Hello everyone. Welcome to my Diary journal!
I’m Fire Station 219, Mesa’s first LEED Fire Station! What does LEED stand for, how does it change my construction process, and what does that mean for the community and the environment? That’s exactly what I wondered and why I decided to write about myself! If you made it here, then that probably means you are as curious as I am.
In order to be sustainable and save paper (save a tree!), and get my message out to as many of you as possible, I decided to write my journal as a blog – basically a tool for publishing your thoughts and ideas on a website. So my diary entries below are arranged from the most recent entries at the top, and the oldest ones (when I was just a twinkle in my architect’s eye) start at the bottom.
If you are just visiting my site for the first time, and want to get the best idea of my LEED maturing process from the beginning to the end of my construction, then I suggest you start at the bottom of the page and work your way up. For example… I’ll tell you what LEED means for goodness sake!
So feel free to take look around, linger for a while, and if you get inspired leave a comment…oh, and please enjoy!
Fire Station 219
Dear Diary, I woke up this morning feeling extra amped and full of energy! That’s because Salt River Project (SRP), our local power company, is here to inspect and power up my photovoltaic (PV) grid-tied solar electric (Photo 1) and solar hot water systems! Now, not only will I receive energy from SRP, but I can now utilize that natural clean energy of the Sun for my daily functions!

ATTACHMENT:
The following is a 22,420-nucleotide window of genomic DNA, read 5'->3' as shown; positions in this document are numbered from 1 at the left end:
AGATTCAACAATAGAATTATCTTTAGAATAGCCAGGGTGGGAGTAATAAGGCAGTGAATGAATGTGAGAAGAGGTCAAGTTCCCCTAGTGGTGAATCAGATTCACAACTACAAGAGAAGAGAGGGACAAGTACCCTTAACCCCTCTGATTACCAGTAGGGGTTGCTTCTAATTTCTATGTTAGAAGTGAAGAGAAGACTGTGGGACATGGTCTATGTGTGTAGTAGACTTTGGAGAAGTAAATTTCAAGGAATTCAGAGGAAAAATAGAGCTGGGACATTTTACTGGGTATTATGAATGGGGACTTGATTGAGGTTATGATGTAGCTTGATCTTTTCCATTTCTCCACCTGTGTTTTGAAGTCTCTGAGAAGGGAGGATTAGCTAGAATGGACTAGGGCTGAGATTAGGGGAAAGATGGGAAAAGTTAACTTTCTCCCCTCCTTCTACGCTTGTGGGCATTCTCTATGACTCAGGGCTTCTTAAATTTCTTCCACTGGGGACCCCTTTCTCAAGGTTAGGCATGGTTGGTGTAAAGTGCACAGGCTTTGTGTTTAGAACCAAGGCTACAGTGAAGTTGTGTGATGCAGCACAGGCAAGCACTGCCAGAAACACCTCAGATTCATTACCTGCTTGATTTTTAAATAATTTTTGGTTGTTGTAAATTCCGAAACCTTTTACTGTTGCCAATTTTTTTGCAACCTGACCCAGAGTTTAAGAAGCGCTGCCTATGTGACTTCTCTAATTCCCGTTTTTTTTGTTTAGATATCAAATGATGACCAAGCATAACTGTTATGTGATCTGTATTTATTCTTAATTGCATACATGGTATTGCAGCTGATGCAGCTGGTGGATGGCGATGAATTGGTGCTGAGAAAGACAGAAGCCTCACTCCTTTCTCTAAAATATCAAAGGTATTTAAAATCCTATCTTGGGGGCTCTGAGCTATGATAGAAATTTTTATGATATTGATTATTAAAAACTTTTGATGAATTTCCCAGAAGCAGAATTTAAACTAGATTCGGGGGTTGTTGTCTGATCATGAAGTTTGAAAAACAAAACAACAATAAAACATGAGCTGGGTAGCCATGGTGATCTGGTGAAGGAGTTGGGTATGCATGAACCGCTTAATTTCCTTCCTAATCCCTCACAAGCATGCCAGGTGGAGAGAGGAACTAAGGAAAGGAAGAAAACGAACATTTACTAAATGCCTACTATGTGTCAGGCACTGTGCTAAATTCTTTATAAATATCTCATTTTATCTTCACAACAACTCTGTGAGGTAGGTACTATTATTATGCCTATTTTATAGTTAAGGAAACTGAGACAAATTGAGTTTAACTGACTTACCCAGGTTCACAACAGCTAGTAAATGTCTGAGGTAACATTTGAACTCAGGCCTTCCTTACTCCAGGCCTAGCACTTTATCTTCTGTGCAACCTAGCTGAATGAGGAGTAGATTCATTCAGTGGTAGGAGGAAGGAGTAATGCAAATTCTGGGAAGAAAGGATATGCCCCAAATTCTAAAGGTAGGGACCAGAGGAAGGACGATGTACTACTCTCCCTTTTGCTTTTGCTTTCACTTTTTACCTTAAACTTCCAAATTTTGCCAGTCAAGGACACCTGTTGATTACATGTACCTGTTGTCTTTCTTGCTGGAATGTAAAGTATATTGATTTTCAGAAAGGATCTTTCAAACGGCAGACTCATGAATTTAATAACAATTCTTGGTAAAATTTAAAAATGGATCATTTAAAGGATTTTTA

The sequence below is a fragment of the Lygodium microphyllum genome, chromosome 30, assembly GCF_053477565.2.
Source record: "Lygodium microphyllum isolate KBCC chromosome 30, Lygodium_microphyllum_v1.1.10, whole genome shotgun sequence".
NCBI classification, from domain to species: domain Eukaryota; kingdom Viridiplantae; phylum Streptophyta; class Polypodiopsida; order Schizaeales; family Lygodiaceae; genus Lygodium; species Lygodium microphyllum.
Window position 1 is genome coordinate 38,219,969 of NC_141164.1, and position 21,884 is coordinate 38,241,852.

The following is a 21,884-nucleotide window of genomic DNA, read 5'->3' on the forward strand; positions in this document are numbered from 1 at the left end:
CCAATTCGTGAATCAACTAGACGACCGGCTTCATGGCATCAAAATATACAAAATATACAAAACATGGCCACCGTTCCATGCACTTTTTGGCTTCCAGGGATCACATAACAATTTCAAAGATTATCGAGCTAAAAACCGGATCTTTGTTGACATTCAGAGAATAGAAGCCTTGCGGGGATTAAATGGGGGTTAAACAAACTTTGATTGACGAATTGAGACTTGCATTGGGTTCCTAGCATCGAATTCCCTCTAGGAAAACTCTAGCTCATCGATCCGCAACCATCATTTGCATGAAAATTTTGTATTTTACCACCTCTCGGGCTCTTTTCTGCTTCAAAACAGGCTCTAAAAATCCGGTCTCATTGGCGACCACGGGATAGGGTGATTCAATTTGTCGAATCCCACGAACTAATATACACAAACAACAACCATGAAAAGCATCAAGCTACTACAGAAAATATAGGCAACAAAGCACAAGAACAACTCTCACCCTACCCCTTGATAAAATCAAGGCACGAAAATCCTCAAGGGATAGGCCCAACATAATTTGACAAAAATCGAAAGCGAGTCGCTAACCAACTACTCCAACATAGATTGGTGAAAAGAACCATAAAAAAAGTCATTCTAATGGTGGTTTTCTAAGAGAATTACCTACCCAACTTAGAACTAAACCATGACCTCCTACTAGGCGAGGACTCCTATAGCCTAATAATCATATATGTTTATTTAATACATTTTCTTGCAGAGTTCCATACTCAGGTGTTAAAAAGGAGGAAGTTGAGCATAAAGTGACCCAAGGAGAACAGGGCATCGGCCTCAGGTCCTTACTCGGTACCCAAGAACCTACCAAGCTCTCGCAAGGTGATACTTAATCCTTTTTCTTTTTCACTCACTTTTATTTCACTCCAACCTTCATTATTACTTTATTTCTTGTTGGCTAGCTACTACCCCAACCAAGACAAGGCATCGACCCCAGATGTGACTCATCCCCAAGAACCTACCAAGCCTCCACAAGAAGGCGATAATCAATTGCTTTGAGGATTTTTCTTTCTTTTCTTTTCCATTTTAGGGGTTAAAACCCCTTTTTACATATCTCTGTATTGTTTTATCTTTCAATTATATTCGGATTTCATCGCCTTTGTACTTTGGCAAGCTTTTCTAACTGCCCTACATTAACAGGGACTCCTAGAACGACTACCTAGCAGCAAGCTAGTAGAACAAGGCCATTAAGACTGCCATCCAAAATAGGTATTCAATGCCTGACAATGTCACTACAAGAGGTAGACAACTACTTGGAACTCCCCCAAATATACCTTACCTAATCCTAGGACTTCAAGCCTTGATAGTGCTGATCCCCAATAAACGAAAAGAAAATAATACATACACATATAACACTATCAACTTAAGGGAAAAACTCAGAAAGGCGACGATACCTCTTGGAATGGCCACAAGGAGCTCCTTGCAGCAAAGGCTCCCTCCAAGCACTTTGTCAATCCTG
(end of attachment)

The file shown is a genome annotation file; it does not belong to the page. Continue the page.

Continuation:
What exactly does my inspection consist of? The first step is to ensure that all the components of my systems are working properly before flipping the switch. In addition, the tilt angles on the panels are tested to ensure I get the maximum amount of sunlight I can. Also, my PV Inverter had to be switched to convert the DC (Direct Current) I receive from the sun to AC (Alternating Current) to use for my daily functions. SRP was very thorough with making sure everything was prepared for the big activation!
Along with the inspection of my PV system, the solar water heating panels were also checked to ensure optimization (Photos 2 & 3). With these two systems functioning, I’ll be able to utilize the natural clean energy of the sun for my daily energy needs, such as producing hot water for my firefighter occupants after a hard day’s work. Since Mesa gets over 325 sun-drenched days a year, it makes sense to have these solar panels on my roof soaking up all that Sun! If you ask me, these panels on my roof make me look really trendy. I’m glad I get to show off my sustainable style!
So what exactly are the costs and benefits for my solar system you might ask? As you can see in Table 1, I get great incentives for installation which allows me to utilize this sustainable technology and reap the benefits as well!